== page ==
The U.S. by design and incompetence has pushed itself increasingly into a sterile ‘America, First’ corner that has increased tensions in several regions of the world, loosened long-term alliance relations, weakened multilateral lawmaking, and raised risks of nuclear and regional warfare. Instead of seeking to overcome the turmoil that is causing massive suffering in the Middle East, the United States has lent material and diplomatic support to genocidal war making directed at Yemen and joined with Israel and Saudi Arabia in pushing toward a regime-changing intervention in Iran with dire potential consequences both for the Iranian people and the region, and possibly the world. The Trump repudiation of the 2015 nuclear agreement reached with Iran and the Paris climate change agreement is to retreat from positive internationalismand its global leadership role exercised since 1945, as well as to disrupt the institutional and treaty frameworks facilitating global trade and investment. This combination of warmongering militarism and exclusionary nationalism is generating a new American foreign policy that might be identified as illiberal internationalism, or maybe more graphically as negative internationalism. It is not only causing dangerous forms of confrontation, it is also acting as a catastrophic distraction from urgent problem-solving imperatives of this period of world history, especially, meeting the challenges of climate change, biodiversity, nuclearism, migration, and extreme poverty.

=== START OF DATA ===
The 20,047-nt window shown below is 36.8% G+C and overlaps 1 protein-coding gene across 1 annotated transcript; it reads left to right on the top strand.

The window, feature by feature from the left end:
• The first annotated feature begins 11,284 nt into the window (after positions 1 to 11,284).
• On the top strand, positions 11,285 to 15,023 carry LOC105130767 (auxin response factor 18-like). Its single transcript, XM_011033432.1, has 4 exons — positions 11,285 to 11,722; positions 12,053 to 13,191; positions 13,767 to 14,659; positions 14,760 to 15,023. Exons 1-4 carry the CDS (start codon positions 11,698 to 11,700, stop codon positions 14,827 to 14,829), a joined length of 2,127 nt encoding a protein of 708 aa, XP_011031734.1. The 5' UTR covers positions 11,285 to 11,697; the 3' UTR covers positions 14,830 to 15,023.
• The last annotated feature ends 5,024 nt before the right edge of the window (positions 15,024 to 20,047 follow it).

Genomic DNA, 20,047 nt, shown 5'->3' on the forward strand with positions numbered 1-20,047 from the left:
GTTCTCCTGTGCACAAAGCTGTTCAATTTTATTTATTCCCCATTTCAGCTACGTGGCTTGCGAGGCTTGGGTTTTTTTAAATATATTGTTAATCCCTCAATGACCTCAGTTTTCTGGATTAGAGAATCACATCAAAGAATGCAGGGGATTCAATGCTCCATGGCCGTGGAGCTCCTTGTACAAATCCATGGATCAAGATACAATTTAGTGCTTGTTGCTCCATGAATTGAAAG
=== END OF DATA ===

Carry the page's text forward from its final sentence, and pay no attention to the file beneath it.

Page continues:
1. Real Clear Politics asserted that, “the international community stokes Gazans’ ruinous belief that Israel belongs to them and fuels their delusive dream of return. On May 18, for example, the U.N. Human Rights Council again improperly intervened in the Israeli-Palestinian conflict in favor of Hamas.” This outlet is called “ideologically diverse.” How crucial is Israel’s role in the US pullout?